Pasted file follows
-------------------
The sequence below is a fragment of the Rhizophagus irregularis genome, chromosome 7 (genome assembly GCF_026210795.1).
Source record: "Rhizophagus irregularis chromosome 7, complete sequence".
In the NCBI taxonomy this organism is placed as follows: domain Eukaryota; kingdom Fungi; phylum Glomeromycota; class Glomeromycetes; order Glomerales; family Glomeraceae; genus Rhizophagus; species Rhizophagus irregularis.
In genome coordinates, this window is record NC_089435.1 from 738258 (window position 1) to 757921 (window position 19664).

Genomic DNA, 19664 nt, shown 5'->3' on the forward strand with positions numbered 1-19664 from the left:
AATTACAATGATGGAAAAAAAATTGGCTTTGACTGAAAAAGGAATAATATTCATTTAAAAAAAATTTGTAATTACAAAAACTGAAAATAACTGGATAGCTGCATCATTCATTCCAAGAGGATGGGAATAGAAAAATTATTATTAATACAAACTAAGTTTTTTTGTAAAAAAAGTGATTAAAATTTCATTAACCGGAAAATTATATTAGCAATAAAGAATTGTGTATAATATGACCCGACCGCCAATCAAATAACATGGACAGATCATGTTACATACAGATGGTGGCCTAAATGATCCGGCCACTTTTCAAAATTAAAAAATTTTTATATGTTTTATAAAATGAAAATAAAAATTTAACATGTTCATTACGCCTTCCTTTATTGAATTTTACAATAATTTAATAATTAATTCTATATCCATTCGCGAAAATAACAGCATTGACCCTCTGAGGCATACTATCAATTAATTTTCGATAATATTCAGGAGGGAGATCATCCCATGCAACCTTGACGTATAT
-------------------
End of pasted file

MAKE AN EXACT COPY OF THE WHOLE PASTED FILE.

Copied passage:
The sequence below is a fragment of the Rhizophagus irregularis genome, chromosome 7 (genome assembly GCF_026210795.1).
Source record: "Rhizophagus irregularis chromosome 7, complete sequence".
In the NCBI taxonomy this organism is placed as follows: domain Eukaryota; kingdom Fungi; phylum Glomeromycota; class Glomeromycetes; order Glomerales; family Glomeraceae; genus Rhizophagus; species Rhizophagus irregularis.
In genome coordinates, this window is record NC_089435.1 from 738258 (window position 1) to 757921 (window position 19664).

Genomic DNA, 19664 nt, shown 5'->3' on the forward strand with positions numbered 1-19664 from the left:
AATTACAATGATGGAAAAAAAATTGGCTTTGACTGAAAAAGGAATAATATTCATTTAAAAAAAATTTGTAATTACAAAAACTGAAAATAACTGGATAGCTGCATCATTCATTCCAAGAGGATGGGAATAGAAAAATTATTATTAATACAAACTAAGTTTTTTTGTAAAAAAAGTGATTAAAATTTCATTAACCGGAAAATTATATTAGCAATAAAGAATTGTGTATAATATGACCCGACCGCCAATCAAATAACATGGACAGATCATGTTACATACAGATGGTGGCCTAAATGATCCGGCCACTTTTCAAAATTAAAAAATTTTTATATGTTTTATAAAATGAAAATAAAAATTTAACATGTTCATTACGCCTTCCTTTATTGAATTTTACAATAATTTAATAATTAATTCTATATCCATTCGCGAAAATAACAGCATTGACCCTCTGAGGCATACTATCAATTAATTTTCGATAATATTCAGGAGGGAGATCATCCCATGCAACCTTGACGTATAT